>          for an encrypted payload.
>       *  Vulnerabilities of using global values in fields like VNI ID.
>    o  Trusted versus untrusted tenants in network virtualization:
>       *  The criticality of virtual network isolation depends on whether
>          tenants are trusted or untrusted.  In the most extreme cases,
>          tenants might not only be untrusted but may be considered
>          hostile.

So would confidentiality then become a requirement to address this?
It is more readable to make suggestions on each issue on what needs
to be done.

>       *  For a trusted set of users (e.g. a private cloud) it may be
>          sufficient to have just a virtual network identifier to provide
>          isolation.  Packets inadvertently crossing virtual networks
>          should be dropped similar to a TCP packet with a corrupted port
>          being received on the wrong connection.
>       *  In the presence of untrusted users (e.g. a public cloud) the
>          virtual network identifier must be adequately protected against
>          corruption and verified for integrity.  This case may warrant
>          keyed integrity.

Ok, i guess integrity does show up here; should have mentioned it earlier?

>    o  Different forms of isolation:
>       *  Isolation could be blocking all traffic between tenants (or
>          except as allowed by some firewall)
>       *  Could also be about performance isolation i.e. one tenant can
>          overload the network in a way that affects other tenants
>       *  Physical isolation of traffic for different tenants in network
>          may be required, as well as required restrictions that tenants
>          may have on where their packets may be routed.
>    o  New attack vectors from untrusted tenants:
>       *  Third party VMs with untrusted tenants allows internally borne
>          attacks within data centers
>       *  Hostile VMs inside the system may exist (e.g. public cloud)
>       *  Internally launched DDOS
>       *  Passive snooping for mis-delivered packets
>       *  Mitigate damage and detection in event that a VM is able to
>          circumvent isolation mechanisms

> 11.4.  In summary:
>    o  Encapsulations need extensibility mechanisms to be able to add
>       security features like cookies and secure hashes protecting the
>       encapsulation header.
>    o  NVO3 proably has specific higher requirements relating to
>       isolation for network virtualization, which is in scope for the
>       NVO3 WG/

"remove the "/"

>    o  Our collective IETF experience is that succesful protocols get
>       deployed outside of the original intended context, hence the
>       initial assumptions about the threat model might become invalid.
>       That needs to be considered in the standardization of new
>       encapsulations.

So whats the recommendation here? Over-engineer in case something is needed

> 12.  QoS
>    In the Internet architecture we support QoS using the Differentiated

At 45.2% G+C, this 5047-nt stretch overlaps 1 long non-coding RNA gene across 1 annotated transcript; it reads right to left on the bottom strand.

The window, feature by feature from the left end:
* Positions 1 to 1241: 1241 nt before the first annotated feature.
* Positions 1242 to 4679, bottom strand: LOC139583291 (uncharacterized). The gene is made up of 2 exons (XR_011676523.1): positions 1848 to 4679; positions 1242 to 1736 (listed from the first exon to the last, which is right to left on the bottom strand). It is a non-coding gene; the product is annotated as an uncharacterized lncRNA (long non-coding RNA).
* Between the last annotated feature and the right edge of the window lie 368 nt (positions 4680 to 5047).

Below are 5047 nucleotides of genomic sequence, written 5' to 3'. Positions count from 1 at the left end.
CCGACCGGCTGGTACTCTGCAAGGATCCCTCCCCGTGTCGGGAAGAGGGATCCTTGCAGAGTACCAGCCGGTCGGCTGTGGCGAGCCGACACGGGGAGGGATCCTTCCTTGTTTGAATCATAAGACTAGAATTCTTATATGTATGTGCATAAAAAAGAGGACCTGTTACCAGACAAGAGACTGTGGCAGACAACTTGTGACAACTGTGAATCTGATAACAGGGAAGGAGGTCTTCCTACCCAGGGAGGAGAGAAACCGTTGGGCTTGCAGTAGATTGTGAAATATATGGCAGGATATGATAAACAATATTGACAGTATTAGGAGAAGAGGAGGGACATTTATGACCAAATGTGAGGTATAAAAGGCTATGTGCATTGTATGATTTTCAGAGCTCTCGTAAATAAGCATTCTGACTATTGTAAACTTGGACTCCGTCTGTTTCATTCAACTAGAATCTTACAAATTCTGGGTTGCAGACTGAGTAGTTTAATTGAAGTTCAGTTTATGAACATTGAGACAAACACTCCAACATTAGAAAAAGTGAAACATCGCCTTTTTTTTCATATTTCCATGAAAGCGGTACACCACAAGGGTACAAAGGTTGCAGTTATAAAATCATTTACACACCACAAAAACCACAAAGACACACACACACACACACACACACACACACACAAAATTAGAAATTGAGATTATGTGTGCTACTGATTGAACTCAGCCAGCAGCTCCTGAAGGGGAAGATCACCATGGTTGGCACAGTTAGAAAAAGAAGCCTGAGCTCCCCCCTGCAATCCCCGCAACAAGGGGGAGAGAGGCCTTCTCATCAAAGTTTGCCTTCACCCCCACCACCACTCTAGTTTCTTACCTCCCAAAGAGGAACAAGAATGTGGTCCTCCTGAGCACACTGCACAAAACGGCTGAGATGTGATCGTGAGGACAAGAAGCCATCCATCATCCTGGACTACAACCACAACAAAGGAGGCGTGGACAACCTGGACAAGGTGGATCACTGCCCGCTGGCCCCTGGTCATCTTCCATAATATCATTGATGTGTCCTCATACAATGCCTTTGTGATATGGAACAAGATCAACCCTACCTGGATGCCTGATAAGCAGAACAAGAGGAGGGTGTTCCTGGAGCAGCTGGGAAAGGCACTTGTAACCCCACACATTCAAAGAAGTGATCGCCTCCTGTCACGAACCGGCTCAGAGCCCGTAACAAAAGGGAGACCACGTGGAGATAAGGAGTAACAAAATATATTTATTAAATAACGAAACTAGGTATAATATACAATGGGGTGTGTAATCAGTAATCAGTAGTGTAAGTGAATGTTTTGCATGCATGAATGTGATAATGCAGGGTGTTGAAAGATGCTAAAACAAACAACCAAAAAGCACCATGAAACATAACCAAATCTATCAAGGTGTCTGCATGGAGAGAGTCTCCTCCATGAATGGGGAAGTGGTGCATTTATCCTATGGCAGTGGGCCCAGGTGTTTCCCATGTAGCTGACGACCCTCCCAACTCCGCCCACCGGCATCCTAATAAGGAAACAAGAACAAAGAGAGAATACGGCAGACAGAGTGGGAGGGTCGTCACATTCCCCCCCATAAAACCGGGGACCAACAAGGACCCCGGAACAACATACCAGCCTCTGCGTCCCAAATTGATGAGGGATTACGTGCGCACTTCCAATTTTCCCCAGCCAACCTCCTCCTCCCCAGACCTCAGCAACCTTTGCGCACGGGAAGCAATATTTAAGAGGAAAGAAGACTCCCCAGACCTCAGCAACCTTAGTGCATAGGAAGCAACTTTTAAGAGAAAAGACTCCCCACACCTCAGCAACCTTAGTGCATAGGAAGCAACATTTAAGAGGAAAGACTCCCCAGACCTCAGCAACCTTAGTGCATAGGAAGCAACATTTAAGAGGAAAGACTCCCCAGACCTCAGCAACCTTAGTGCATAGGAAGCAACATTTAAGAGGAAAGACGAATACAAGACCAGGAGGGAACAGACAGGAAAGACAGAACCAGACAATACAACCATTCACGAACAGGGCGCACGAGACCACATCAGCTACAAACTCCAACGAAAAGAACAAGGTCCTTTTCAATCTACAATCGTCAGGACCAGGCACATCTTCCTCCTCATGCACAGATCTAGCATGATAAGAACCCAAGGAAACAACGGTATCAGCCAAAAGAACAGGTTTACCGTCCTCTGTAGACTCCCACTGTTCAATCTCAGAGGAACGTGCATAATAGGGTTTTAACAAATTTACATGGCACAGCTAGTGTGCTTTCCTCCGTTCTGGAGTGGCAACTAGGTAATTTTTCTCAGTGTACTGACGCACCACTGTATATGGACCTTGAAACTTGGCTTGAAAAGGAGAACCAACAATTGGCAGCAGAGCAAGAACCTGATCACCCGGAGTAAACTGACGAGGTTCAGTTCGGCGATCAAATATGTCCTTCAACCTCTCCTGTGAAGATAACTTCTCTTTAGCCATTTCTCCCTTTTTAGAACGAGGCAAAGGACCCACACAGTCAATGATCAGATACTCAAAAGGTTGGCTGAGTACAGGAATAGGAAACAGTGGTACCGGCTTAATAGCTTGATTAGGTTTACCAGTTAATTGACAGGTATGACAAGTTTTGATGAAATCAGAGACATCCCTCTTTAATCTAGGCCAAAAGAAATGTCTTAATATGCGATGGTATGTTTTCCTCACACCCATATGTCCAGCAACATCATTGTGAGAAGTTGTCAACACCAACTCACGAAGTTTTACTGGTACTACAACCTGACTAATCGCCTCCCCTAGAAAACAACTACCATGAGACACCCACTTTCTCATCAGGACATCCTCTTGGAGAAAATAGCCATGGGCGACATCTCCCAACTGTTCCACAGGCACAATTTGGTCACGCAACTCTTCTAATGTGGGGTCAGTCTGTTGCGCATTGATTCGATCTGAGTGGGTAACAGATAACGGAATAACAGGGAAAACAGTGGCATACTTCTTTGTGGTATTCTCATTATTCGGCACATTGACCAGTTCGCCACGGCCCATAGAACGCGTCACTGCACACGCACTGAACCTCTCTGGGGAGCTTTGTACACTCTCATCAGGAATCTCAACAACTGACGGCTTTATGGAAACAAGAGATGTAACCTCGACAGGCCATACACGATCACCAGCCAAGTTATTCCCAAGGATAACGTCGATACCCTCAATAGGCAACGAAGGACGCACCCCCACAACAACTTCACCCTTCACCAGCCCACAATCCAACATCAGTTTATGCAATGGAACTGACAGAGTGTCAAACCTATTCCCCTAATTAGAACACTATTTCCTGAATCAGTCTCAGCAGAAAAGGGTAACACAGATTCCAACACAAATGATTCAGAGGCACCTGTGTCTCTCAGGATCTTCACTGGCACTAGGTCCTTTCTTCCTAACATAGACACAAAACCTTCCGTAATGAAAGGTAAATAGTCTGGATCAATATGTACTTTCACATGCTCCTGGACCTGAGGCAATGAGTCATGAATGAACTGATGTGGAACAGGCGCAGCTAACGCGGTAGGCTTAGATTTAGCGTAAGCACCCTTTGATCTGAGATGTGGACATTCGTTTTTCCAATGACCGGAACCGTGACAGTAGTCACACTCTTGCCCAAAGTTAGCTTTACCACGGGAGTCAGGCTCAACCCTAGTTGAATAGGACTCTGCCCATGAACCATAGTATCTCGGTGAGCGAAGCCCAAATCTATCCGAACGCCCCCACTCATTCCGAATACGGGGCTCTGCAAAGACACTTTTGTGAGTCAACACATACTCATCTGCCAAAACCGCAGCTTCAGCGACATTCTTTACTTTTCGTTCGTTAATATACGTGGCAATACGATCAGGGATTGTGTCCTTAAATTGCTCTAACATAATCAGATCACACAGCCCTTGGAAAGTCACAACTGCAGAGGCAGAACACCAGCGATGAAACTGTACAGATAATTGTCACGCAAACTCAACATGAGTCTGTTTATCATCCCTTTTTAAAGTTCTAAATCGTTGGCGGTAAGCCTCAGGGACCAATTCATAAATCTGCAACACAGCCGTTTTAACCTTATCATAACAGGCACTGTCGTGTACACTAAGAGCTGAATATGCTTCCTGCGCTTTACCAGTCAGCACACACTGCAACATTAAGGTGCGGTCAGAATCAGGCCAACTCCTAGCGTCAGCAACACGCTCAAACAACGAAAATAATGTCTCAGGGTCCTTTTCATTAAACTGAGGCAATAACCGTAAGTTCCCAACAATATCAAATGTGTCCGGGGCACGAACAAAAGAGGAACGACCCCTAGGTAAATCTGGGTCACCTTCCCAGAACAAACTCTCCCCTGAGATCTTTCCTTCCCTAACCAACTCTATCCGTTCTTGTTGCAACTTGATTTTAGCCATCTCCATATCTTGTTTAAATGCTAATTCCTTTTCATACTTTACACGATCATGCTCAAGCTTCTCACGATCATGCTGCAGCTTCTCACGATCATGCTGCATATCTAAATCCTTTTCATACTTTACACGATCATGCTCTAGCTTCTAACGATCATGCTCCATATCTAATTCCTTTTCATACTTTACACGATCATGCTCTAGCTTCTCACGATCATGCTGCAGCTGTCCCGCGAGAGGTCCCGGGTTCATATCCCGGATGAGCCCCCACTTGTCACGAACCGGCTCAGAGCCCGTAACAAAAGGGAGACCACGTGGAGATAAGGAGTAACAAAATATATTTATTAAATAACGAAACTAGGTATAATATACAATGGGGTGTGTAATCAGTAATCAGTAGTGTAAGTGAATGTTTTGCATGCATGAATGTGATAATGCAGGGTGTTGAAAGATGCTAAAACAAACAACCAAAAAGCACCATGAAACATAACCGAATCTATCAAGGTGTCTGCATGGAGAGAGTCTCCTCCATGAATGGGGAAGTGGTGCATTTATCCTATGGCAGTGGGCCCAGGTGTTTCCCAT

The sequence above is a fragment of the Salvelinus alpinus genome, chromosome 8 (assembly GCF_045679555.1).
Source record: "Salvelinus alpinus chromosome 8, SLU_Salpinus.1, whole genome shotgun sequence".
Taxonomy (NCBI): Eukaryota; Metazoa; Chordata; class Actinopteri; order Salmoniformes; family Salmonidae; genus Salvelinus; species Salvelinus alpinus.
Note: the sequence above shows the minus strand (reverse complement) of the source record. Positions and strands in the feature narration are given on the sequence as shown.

>    Services Code Points (DSCP) in the formerly named Type-of-Service
>    field in the IPv4 header, and in the Traffic-Class field in the IPv6

Its been at least a decade since the change, do you really need to say 
"formerly named ToS"?

>    header.  The ToS and TC fields also contain the two ECN bits.

Provide a cross-reference to section 13 for ECN?

>    We have existing specifications how to process those bits.  See
>    [RFC2983] for diffserv handling, which specifies how the received
>    DSCP value is used to set the DSCP value in an outer IP header when
>    encapsulating.  (There are also existing specifications how DSCP can
>    be mapped to layer2 priorities.)


> 13.  Congestion Considerations
>    Additional encapsulation headers does not introduce anything new for
>    Explicit Congestion Notification.  It is just like IP-in-IP and IPsec
>    tunnels which is specified in [RFC6040] in terms of how the ECN bits
>    in the inner and outer header are handled when encapsulating and
>    decapsulating packets.  Thus new encapsulations can more or less
>    include that by reference.
>    There are additional considerations around carrying non-congestion
>    controlled traffic.  These details have been worked out in
>    [I-D.ietf-mpls-in-udp].  As specified in [RFC5405]: "IP-based traffic
>    is generally assumed to be congestion-controlled, i.e., it is assumed
>    that the transport protocols generating IP-based traffic at the
>    sender already employ mechanisms that are sufficient to address
>    congestion on the path Consequently, a tunnel carrying IP-based

"." needed between "path" and "Consequently"

>    traffic should already interact appropriately with other traffic
>    sharing the path, and specific congestion control mechanisms for the
>    tunnel are not necessary".  Those considerations are being captured
>    in [I-D.ietf-tsvwg-rfc5405bis].


>    One could make the encapsulation header be extensible to that it can
>    carry sufficient information to be able to measure resource usage,